Spring Breaker–March 14, 2013
Look who stopped by today on Spring Break–a Yellow-crowned Night Heron. He’s a nocturnal bird, but obviously isn’t restricted to night activity, as he seems to be thoroughly enjoying the day’s lovely weather. The Yellow-crowned is a stalker with a taste for crabs and crawfish, but it is also known to chow down on insects, fish, snails, earthworms, snakes and even mammals like small rabbits and birds. The long white plumes at the top of the head are breeding plumage. He can live year-round here along the Gulf, but many live in South and Central America, and migrate this way during the summer to breed. Whether a long-term resident or just passing through, he’s a beautiful and welcomed addition to the lake scene.
It’s obvious by the arrival of new bird species each day that the lake is in seasonal transition. Nature is on the move. As I mentioned when I first began this project, along the coast we don’t get dramatic seasonal changes – no cherry blossoms on the Mall (though our Azalea Trail and bluebonnets might qualify), no brilliant leaf changes in the fall, no winter wonderlands. Our seasons sneak in with subtle changes. The changing of the “guard” (birds) is one of the most obvious, along with the sun’s retreat back to the north around the bend.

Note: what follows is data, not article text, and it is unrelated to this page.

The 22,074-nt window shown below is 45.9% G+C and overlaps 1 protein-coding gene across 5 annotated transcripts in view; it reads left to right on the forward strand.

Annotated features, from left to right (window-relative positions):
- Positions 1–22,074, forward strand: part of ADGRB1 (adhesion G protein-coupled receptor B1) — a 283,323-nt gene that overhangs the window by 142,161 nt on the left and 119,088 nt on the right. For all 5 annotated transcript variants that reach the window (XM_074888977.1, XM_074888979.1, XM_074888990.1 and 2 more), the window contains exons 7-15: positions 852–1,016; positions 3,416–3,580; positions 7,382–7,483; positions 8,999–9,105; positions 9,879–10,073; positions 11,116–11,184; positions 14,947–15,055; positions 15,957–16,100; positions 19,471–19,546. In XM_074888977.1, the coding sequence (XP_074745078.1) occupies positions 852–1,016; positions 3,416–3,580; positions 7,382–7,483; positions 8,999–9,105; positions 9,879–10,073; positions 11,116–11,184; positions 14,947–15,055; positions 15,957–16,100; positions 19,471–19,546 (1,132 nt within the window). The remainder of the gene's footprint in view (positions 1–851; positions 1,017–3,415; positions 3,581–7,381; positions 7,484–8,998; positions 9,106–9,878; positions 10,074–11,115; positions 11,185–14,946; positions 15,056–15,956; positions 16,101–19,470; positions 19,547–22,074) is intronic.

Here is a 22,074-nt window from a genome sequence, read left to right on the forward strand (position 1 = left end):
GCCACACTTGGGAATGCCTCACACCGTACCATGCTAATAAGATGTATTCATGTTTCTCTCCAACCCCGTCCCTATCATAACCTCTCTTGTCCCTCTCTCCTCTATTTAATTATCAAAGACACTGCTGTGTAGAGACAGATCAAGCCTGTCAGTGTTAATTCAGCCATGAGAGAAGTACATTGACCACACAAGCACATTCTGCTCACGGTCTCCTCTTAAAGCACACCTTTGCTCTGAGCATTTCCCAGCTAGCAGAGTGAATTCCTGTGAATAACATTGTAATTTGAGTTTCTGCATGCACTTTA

As mentioned yesterday the hawks are migrating now, and the osprey, as well. The purple martins are in place with new babies on the way, and the little hummers will show up any day, if they haven’t already. My graceful white pelicans will soon vacate the far west portion of the lake not be be seen here again until late October.
Spring is arriving daily.